– UK 5G auction: O2 and the state win, Three and consumers lose

“That operators paid higher than expected prices is good for HM Treasury but not so good for consumers, as it leaves the operators with less money to invest in their 5G networks and services. In today’s market, operators are capex constrained,” said Bengt Nordstrom of telecoms consultancy Northstream. “It would have made more sense for Ofcom to agree a set 5G licence fee with each operator, which would then leave them with more money to invest in their networks.

“The results of the auction confirm our view that the mobile industry has passed the stage where we should expect new entrants in national markets to build and launch new mobile networks that compete with the incumbents. This in turn makes the idea of a competitive spectrum auction even more strange. It was a given that the UK’s four incumbent operators would win the 5G licences – therefore why would Ofcom drive up the prices?”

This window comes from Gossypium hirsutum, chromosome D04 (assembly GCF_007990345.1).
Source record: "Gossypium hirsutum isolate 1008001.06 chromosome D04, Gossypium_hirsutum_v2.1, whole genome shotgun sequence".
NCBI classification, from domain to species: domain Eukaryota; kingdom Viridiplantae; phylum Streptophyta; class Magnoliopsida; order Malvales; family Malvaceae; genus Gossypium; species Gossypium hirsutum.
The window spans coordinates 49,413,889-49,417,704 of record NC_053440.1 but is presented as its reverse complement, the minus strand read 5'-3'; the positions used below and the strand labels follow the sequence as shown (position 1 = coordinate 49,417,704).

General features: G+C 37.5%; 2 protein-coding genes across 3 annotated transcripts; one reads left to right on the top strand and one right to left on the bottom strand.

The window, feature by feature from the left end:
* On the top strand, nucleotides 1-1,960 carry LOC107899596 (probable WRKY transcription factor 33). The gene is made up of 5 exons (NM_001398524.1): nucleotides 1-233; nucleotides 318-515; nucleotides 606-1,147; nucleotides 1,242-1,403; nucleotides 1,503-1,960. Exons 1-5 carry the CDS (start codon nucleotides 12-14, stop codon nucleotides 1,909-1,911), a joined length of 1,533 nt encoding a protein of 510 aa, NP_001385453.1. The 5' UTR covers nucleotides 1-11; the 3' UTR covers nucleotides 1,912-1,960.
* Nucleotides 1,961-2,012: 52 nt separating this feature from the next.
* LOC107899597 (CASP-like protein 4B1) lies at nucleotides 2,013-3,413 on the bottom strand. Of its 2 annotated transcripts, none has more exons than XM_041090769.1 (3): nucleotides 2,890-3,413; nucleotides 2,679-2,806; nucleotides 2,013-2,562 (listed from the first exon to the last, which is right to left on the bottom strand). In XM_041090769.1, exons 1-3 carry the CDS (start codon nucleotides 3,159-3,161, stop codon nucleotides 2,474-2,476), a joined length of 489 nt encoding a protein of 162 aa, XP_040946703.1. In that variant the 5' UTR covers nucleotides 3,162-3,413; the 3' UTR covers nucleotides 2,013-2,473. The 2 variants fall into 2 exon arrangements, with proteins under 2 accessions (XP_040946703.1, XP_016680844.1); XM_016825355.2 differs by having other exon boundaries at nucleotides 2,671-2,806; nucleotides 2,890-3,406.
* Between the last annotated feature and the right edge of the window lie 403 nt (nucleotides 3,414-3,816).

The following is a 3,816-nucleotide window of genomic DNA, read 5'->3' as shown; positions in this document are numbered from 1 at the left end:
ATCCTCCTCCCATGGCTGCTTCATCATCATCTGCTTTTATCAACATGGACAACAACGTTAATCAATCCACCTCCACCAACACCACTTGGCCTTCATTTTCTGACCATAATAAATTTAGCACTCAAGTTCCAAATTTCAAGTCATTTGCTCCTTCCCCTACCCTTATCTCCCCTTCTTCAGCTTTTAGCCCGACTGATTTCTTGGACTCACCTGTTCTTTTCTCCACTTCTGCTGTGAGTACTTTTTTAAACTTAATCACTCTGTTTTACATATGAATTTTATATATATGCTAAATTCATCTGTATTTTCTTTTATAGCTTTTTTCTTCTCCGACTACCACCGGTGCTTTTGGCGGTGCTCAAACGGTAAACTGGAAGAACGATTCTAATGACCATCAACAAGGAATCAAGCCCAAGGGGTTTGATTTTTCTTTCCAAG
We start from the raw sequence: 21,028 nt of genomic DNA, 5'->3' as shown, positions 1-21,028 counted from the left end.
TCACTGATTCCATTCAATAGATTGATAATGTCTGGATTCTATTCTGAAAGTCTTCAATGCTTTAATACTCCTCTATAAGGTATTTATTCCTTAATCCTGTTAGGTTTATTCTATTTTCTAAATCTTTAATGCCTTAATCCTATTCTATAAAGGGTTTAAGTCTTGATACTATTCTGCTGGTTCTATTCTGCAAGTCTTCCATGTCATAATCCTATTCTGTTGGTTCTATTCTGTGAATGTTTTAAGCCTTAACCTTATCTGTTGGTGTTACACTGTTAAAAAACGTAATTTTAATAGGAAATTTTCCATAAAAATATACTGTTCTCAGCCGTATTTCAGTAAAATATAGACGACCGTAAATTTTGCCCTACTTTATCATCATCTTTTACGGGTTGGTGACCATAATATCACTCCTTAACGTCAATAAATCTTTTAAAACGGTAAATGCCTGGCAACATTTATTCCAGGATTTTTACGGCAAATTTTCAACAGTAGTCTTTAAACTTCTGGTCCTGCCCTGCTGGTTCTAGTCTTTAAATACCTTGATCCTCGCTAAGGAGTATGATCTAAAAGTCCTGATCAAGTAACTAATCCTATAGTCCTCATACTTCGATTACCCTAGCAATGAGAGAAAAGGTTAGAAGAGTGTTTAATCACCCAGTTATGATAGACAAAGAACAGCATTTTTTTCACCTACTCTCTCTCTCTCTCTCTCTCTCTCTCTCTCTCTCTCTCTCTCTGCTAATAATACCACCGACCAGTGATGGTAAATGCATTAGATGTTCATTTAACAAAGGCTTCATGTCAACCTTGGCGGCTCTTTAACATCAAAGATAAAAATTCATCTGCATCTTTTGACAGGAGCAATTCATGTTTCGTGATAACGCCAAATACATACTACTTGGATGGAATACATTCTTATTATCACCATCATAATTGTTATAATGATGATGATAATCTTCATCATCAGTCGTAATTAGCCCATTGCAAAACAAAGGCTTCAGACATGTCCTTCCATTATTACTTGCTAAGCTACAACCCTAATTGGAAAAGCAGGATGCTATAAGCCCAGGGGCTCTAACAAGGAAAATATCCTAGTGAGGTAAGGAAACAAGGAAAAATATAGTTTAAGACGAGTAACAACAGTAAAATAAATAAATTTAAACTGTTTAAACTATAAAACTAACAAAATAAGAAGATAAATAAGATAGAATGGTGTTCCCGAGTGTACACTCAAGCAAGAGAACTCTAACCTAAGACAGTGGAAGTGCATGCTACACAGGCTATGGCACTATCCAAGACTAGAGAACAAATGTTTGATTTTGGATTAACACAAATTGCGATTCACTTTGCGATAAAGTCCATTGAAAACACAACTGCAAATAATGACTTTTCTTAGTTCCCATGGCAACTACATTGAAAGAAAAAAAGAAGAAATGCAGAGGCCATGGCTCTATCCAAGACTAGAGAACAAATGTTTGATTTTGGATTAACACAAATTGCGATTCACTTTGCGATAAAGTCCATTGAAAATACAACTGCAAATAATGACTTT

Nordstrom makes a good point. This auction was effectively a one-off tax of £1.4 billion on UK mobile phone users that the government doesn’t seem to even attempt to justify. Even Three feels it’s partially priced out of auctions on the basis that it doesn’t have the subscribers to justify a greater outlay, but we have limited sympathy for that position.

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